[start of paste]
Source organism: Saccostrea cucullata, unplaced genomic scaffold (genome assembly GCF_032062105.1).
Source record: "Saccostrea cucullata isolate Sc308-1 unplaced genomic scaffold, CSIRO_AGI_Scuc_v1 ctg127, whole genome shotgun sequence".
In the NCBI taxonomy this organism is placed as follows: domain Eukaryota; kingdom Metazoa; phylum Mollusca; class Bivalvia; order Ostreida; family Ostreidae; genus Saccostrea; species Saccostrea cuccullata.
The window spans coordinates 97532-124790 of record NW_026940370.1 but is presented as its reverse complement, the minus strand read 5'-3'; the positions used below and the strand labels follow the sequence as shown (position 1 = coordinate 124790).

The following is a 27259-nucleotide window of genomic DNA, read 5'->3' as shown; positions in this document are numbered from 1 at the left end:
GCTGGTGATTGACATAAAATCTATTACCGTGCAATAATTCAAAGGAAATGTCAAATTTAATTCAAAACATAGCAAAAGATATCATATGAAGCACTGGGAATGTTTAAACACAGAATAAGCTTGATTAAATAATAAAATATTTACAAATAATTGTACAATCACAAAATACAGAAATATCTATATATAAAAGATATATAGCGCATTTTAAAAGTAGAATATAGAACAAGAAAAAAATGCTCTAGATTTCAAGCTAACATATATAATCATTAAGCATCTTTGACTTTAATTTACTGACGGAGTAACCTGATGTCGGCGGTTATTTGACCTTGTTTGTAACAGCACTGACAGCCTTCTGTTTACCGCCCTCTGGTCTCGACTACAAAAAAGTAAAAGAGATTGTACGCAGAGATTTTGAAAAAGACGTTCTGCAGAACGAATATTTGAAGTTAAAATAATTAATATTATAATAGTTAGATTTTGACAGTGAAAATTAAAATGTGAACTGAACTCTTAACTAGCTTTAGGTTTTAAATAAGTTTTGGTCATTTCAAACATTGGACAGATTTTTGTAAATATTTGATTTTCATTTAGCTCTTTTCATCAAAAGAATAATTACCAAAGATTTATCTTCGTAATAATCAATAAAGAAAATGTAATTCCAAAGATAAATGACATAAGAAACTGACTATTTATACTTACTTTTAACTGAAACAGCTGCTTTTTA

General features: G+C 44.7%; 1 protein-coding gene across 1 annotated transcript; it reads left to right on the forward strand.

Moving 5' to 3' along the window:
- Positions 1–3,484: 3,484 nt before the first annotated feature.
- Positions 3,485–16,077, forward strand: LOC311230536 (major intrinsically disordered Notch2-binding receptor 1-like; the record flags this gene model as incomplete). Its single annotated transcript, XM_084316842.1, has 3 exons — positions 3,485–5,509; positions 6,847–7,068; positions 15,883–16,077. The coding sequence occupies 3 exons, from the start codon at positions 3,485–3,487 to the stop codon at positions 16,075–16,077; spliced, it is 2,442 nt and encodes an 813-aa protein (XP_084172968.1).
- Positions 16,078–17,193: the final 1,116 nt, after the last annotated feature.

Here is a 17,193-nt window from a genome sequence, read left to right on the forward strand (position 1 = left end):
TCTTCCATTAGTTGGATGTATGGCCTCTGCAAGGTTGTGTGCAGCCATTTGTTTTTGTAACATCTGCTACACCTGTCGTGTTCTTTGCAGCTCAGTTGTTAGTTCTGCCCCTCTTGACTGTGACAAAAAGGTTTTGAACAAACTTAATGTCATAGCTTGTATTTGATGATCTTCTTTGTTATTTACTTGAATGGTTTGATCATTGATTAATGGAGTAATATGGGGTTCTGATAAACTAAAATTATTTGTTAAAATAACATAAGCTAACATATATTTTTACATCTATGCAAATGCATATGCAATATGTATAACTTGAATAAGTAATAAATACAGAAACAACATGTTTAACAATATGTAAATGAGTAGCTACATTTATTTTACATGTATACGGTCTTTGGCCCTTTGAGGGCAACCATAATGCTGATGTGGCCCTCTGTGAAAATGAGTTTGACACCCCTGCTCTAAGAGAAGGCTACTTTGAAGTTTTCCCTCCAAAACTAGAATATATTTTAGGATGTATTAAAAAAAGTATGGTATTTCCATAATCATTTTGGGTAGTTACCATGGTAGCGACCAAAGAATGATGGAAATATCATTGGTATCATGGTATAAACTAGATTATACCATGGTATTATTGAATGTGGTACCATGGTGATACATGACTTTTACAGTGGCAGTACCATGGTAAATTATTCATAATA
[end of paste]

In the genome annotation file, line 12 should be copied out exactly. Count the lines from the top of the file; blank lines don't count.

Here is a 17,193-nt window from a genome sequence, read left to right on the forward strand (position 1 = left end):